Polluters Drilling for Respect on Campus, Says Report


CSPI Says Universities Endanger Academic Freedom

January 21, 2008

WASHINGTON—American universities may be jeopardizing their academic integrity by giving oil, gas, and other polluting industries unprecedented influence over the research those companies fund on campus, according to a report released today by the nonprofit Center for Science in the Public Interest.

CSPI surveyed nine major universities that recently inaugurated industry-funded research programs on biofuels or other aspects of global warming. In return for accepting grants from industry, the universities are variously letting corporate representatives sit on governing boards (six out of nine universities), giving companies first rights to intellectual property (five), or letting companies review and possibly delay publication of studies (five). In some cases, such as Georgia Tech and the University of California-Davis, the universities give corporations a direct role in deciding which specific research projects are funded. And while industry enjoys the green patina that sponsoring university research into global warming confers, companies actually spend very little on research and development, particularly that relate to clean alternative energy technologies.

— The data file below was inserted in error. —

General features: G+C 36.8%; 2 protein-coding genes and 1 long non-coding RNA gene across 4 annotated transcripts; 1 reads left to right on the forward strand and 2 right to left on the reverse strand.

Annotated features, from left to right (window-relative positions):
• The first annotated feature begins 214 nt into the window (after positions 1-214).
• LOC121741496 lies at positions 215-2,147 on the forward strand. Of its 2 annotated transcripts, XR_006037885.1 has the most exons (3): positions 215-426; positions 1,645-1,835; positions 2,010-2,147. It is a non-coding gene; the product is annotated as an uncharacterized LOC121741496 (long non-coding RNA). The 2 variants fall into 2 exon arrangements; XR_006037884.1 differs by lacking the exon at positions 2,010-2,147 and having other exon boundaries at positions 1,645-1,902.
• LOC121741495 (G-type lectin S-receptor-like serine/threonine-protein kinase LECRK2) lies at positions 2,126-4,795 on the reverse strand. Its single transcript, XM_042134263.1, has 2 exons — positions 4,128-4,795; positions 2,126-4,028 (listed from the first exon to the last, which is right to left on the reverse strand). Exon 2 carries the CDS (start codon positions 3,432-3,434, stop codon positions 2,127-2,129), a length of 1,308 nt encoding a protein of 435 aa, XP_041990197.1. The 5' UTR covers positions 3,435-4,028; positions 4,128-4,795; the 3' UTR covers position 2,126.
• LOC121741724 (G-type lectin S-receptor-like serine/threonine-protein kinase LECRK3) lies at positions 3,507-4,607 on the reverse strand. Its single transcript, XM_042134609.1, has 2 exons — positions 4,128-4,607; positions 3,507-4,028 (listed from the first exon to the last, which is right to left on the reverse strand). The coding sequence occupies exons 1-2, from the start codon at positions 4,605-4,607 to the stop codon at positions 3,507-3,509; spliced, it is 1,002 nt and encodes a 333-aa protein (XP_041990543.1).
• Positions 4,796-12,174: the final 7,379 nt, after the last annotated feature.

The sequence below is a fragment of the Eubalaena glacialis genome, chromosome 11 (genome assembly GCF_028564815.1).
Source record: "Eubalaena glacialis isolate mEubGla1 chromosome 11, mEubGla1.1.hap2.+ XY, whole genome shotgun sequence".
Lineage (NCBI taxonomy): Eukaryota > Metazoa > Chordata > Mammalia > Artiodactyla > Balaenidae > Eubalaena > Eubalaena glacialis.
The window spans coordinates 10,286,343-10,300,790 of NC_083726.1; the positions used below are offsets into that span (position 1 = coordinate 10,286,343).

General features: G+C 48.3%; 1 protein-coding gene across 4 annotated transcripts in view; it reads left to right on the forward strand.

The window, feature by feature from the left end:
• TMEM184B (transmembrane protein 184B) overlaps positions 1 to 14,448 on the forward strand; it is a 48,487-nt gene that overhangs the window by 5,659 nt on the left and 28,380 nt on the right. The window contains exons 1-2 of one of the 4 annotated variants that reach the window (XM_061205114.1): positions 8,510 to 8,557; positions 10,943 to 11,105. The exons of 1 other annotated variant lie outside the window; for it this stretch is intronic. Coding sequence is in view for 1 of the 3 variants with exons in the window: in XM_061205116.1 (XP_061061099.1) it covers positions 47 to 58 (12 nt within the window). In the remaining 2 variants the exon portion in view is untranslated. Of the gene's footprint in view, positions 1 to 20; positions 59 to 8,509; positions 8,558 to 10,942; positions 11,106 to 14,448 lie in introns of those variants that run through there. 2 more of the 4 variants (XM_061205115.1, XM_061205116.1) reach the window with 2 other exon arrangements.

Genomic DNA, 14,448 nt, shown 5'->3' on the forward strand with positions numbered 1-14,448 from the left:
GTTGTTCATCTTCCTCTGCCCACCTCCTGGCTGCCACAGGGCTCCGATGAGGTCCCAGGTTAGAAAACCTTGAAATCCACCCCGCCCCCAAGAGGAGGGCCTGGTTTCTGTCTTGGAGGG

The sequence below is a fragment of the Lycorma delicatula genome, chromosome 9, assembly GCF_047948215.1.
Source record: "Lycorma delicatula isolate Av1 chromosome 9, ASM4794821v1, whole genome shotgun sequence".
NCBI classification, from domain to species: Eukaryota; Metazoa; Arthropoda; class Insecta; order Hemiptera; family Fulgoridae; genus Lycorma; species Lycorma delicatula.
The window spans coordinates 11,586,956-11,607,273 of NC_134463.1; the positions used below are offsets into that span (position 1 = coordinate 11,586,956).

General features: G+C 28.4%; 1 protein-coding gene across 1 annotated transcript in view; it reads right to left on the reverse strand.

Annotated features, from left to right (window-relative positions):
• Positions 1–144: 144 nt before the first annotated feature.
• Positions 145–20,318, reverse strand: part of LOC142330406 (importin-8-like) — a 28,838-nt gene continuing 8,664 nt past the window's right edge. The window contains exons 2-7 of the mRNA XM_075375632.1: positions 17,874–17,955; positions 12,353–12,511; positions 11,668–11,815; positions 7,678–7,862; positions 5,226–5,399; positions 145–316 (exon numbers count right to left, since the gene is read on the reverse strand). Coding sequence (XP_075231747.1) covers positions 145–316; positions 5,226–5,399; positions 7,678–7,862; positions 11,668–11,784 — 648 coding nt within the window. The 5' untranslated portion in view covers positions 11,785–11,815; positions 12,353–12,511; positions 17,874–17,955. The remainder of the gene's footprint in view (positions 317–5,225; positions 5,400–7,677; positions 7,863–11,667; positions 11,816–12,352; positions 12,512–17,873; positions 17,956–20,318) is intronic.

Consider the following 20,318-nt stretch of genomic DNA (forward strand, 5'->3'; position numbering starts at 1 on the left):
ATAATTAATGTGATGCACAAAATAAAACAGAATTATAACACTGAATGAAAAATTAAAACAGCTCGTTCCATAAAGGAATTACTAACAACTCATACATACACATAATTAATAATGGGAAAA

“It’s a cheap subterfuge for carbon-emitting companies,” said Merrill Goozner, director of the CSPI’s Integrity in Science Project. “They get the prestige of associating themselves with major respected universities, yet can control the direction of research and get first rights to intellectual property while delaying any finding that doesn’t help the bottom line. Meanwhile, the p.r. blitz surrounding these programs masks the fact that the carbon-emitting industries actually are spending much less on research and development than they did 10 or 15 years ago.”

Among the grants highlighted in CSPI’s report, Big Oil U.:

University of California at Berkeley, the University of Illinois, and Lawrence Berkeley Laboratories: To manage British Petroleum’s grant of $500 million over 10 years to these institutions, Berkeley’s Energy Biosciences Institute set up a 10-member panel, which includes two scientists from BP, to review all grant proposals. That group’s final list of potential grantees is then submitted to an 8-member governance board made up of four BP officials and four university officials, effectively giving either BP or the university veto power over the direction of the program.

Stanford University’s 10-year, $225 million Global Climate and Energy Project, funded by ExxonMobil, Toyota, General Electric, and oil services giant Schlumberger, gives an exclusive, five-year right to a royalty-free license to the companies that fund any research that leads to a university-patented invention. Researchers at 20 universities outside Stanford have applied for grants from the program, thus extending this perk far beyond Stanford’s walls.